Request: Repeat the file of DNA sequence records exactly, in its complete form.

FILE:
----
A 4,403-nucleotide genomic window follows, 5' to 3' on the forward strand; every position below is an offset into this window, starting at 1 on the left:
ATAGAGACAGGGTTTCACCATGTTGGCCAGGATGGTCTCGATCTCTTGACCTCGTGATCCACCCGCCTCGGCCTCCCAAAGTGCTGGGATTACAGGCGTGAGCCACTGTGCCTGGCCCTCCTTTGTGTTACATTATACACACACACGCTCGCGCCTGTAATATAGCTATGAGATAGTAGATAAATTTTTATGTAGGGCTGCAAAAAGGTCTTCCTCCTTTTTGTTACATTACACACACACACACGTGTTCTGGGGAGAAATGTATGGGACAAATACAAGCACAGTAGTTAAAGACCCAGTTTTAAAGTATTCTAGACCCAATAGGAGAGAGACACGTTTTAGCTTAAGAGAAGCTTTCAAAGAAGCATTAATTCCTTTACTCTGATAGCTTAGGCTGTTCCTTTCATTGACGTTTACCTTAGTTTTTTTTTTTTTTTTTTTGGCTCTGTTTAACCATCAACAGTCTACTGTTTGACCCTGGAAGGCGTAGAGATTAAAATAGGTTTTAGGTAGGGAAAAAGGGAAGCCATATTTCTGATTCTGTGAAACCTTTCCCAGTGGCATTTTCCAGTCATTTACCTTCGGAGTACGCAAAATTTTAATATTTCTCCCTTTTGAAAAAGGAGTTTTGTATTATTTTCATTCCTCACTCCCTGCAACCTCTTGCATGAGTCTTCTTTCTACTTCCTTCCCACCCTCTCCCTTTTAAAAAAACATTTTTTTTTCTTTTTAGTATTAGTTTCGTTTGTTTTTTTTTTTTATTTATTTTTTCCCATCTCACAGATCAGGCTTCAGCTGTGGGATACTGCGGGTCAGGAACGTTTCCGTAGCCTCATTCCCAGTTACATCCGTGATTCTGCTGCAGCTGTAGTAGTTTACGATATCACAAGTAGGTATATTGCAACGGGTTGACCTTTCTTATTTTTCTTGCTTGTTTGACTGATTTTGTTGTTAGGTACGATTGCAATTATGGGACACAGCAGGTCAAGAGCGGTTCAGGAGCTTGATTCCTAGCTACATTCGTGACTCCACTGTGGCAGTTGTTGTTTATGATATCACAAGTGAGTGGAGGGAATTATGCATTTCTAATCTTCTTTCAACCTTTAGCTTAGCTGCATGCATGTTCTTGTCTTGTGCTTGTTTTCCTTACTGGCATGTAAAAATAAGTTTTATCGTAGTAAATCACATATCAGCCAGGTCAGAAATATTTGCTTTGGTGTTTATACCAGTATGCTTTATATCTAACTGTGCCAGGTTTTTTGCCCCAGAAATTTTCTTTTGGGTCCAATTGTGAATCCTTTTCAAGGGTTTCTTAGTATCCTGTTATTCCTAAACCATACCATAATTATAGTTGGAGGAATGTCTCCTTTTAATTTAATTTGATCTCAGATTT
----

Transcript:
A 4,403-nucleotide genomic window follows, 5' to 3' on the forward strand; every position below is an offset into this window, starting at 1 on the left:
ATAGAGACAGGGTTTCACCATGTTGGCCAGGATGGTCTCGATCTCTTGACCTCGTGATCCACCCGCCTCGGCCTCCCAAAGTGCTGGGATTACAGGCGTGAGCCACTGTGCCTGGCCCTCCTTTGTGTTACATTATACACACACACGCTCGCGCCTGTAATATAGCTATGAGATAGTAGATAAATTTTTATGTAGGGCTGCAAAAAGGTCTTCCTCCTTTTTGTTACATTACACACACACACACGTGTTCTGGGGAGAAATGTATGGGACAAATACAAGCACAGTAGTTAAAGACCCAGTTTTAAAGTATTCTAGACCCAATAGGAGAGAGACACGTTTTAGCTTAAGAGAAGCTTTCAAAGAAGCATTAATTCCTTTACTCTGATAGCTTAGGCTGTTCCTTTCATTGACGTTTACCTTAGTTTTTTTTTTTTTTTTTTTGGCTCTGTTTAACCATCAACAGTCTACTGTTTGACCCTGGAAGGCGTAGAGATTAAAATAGGTTTTAGGTAGGGAAAAAGGGAAGCCATATTTCTGATTCTGTGAAACCTTTCCCAGTGGCATTTTCCAGTCATTTACCTTCGGAGTACGCAAAATTTTAATATTTCTCCCTTTTGAAAAAGGAGTTTTGTATTATTTTCATTCCTCACTCCCTGCAACCTCTTGCATGAGTCTTCTTTCTACTTCCTTCCCACCCTCTCCCTTTTAAAAAAACATTTTTTTTTCTTTTTAGTATTAGTTTCGTTTGTTTTTTTTTTTTATTTATTTTTTCCCATCTCACAGATCAGGCTTCAGCTGTGGGATACTGCGGGTCAGGAACGTTTCCGTAGCCTCATTCCCAGTTACATCCGTGATTCTGCTGCAGCTGTAGTAGTTTACGATATCACAAGTAGGTATATTGCAACGGGTTGACCTTTCTTATTTTTCTTGCTTGTTTGACTGATTTTGTTGTTAGGTACGATTGCAATTATGGGACACAGCAGGTCAAGAGCGGTTCAGGAGCTTGATTCCTAGCTACATTCGTGACTCCACTGTGGCAGTTGTTGTTTATGATATCACAAGTGAGTGGAGGGAATTATGCATTTCTAATCTTCTTTCAACCTTTAGCTTAGCTGCATGCATGTTCTTGTCTTGTGCTTGTTTTCCTTACTGGCATGTAAAAATAAGTTTTATCGTAGTAAATCACATATCAGCCAGGTCAGAAATATTTGCTTTGGTGTTTATACCAGTATGCTTTATATCTAACTGTGCCAGGTTTTTTGCCCCAGAAATTTTCTTTTGGGTCCAATTGTGAATCCTTTTCAAGGGTTTCTTAGTATCCTGTTATTCCTAAACCATACCATAATTATAGTTGGAGGAATGTCTCCTTTTAATTTAATTTGATCTCAGATTT